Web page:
Post-its and PD: Crafting a Writer’s Statement

Post its and Pd

When was the first time you felt like a writer?

My earliest memory of being a writer was creating stories that my Grandma used to tell. She invented characters: “Good Gertie,” “Bad Betsy,” and “Sweet Sally” (Gertie’s sister). My Grandma would make up stories of how Betsy would do all naughty things while Gertie always listened and behaved perfectly. My older sister, Christine, began writing and drawing her own tales of Gertie, Betsy, and Sally. Never one to be left out, I began writing stories, too. I would make up adventures for Good Gertie and Bad Betsy, illustrating as I wrote. I can still remember one scene where Gertie was crying because Betsy knocked down her blocks. From a young age, I was surrounded by rich oral storytelling, provided with a mentor (my sister), given materials and encouraged to write.

So what? Why think about an early memory of feeling like a writer? In what ways do my early memories of feeling like a writer influence how I feel about writing today? How do these memories shape the writing workshop I create for my students?

These were some of the questions I (along with my Long Island Writing Project colleagues) posed during professional development workshops for educators this summer. As a classroom teacher, I spend most of my time working with 3rd graders. However, as a teacher-consultant for the Long Island Writing Project, I sometimes get the opportunity to lead workshops and professional development experiences for other educators. I am honored to do this type of work and I take it very seriously because as a teacher myself, I know our time is valuable. Professional development should honor teachers’ expertise and interests, be inspiring, and be practical. (I previously blogged about Classroom Teachers’ Rights and Responsibilities when it comes to PD).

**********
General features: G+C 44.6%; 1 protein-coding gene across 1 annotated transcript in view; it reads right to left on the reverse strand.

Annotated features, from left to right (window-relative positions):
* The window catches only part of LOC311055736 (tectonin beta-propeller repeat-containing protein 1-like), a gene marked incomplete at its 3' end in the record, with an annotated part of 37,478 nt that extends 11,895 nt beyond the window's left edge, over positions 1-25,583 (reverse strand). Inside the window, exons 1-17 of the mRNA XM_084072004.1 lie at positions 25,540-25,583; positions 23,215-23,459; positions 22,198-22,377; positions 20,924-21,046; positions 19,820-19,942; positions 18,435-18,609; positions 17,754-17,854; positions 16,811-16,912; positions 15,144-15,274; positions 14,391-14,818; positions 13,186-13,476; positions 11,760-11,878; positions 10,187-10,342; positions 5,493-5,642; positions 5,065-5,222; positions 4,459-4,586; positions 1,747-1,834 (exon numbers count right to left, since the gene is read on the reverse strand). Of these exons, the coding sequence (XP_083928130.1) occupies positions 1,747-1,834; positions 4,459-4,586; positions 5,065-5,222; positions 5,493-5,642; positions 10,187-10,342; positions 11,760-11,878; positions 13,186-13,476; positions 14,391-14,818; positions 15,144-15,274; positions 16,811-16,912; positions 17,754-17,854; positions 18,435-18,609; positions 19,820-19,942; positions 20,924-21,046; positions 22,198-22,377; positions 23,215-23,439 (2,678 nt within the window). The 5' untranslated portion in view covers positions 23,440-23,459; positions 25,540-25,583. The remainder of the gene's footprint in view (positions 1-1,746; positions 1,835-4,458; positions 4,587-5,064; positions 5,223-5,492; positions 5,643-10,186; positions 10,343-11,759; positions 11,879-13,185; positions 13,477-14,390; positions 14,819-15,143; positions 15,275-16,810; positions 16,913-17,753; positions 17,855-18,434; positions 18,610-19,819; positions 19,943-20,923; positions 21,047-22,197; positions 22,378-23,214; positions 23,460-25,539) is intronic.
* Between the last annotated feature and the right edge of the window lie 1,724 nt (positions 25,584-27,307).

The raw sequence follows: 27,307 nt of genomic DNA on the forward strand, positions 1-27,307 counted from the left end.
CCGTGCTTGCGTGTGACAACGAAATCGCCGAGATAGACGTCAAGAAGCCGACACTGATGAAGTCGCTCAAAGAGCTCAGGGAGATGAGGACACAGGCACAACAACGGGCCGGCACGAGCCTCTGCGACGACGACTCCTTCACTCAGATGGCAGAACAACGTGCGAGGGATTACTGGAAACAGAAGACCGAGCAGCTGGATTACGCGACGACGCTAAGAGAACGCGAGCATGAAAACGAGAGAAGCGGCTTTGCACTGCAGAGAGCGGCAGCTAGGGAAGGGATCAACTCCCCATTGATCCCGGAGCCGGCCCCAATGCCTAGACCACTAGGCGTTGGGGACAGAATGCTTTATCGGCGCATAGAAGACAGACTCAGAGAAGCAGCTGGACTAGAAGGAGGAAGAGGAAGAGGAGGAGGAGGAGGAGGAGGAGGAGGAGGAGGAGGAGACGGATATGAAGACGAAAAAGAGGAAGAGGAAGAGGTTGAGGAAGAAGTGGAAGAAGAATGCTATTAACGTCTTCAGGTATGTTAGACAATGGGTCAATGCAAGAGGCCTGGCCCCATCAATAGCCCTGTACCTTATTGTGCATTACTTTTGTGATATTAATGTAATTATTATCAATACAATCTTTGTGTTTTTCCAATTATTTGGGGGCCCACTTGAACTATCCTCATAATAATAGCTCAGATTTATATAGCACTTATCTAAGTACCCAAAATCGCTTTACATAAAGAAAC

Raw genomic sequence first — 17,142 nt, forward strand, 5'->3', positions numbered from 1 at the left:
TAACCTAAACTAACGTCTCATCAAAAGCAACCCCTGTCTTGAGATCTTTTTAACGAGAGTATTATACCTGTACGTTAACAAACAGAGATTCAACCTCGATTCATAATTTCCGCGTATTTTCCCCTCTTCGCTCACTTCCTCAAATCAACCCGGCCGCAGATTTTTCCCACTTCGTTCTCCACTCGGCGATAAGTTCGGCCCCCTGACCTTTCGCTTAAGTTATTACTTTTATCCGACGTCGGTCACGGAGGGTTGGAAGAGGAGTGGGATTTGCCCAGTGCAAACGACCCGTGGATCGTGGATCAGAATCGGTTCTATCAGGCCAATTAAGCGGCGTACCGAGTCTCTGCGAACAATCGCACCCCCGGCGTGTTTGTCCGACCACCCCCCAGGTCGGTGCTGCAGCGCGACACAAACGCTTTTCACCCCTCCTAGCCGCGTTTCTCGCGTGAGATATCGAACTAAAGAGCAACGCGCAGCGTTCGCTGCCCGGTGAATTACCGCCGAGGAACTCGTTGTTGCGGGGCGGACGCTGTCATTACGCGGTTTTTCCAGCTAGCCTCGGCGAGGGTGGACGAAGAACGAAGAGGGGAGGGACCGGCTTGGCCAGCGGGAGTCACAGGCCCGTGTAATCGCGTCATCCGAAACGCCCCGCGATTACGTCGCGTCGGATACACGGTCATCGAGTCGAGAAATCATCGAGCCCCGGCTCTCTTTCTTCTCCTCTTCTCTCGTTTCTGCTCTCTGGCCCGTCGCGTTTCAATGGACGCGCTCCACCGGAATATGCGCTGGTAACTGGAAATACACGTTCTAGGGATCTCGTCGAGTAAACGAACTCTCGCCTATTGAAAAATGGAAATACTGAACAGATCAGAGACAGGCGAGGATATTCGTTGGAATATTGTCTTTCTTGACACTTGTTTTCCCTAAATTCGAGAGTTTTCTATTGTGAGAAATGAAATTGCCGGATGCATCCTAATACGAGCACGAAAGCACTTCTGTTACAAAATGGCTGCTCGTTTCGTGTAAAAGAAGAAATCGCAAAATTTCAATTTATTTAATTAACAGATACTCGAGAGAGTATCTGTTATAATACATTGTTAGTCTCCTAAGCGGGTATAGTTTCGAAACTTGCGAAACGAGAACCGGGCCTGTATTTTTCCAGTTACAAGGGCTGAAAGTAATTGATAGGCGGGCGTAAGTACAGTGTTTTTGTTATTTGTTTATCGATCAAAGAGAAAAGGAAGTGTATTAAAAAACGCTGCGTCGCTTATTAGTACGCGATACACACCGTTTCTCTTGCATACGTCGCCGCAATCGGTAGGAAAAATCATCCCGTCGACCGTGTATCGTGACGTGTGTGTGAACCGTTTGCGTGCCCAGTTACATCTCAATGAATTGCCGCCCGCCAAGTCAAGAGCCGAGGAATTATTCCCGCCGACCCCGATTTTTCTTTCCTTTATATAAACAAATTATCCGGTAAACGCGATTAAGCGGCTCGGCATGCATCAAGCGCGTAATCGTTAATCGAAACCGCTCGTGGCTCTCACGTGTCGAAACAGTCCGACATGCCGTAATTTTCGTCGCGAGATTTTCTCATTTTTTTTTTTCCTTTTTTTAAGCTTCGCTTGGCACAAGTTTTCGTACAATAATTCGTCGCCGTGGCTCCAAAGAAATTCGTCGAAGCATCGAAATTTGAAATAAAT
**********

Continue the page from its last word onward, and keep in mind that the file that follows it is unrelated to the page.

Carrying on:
In designing professional development for teachers of writing, my colleagues and I wanted to be interactive, make the work personal and engaging for the teachers, and push our participants to think about how their early experiences as a writer shapes their teaching today. Angela Stockman, author of Make Writing and founder of WNY Young Writer’s Studio, shared an idea in her WNY Young Writer’s Studio Facebook group that really seemed to fit what we were hoping to accomplish. She described a “gamestorming” idea involving post-its, quick writes, conversation about the memory being school or home related, all leading up to each participant drafting a Writer’s Statement. We adapted the idea for our workshops.  While we did this work with educators, this can also be done with students who have memories of earlier writing experiences.

Here is the procedure:

  1. Prior to the activity starting, the materials needed include different color post-its, large lined post-its in the same color (we used blue), large construction paper divided into sections that say “home” and “school” (1 for each group), and markers. Participants should have post-its and markers/pens ready at the start of this activity.
  2. The presenter will explain that this a “gamestorming” activity, which is like brainstorming but fast (like a game). Before the sentence starter is read, the presenter will ask participants to put a 1 on the post-it. The first sentence starter is: “I felt like a writer for the first time when…” Participants should write the first thought that comes into their heads, and only write about a sentence of two. This post-it is put aside for the second sentence starter, which is written on a new post-it, labeled “2”.  The presenter will read, “A time something I wrote really mattered was when…” Again, give the participants just a short amount of time to think and write the answer to this question.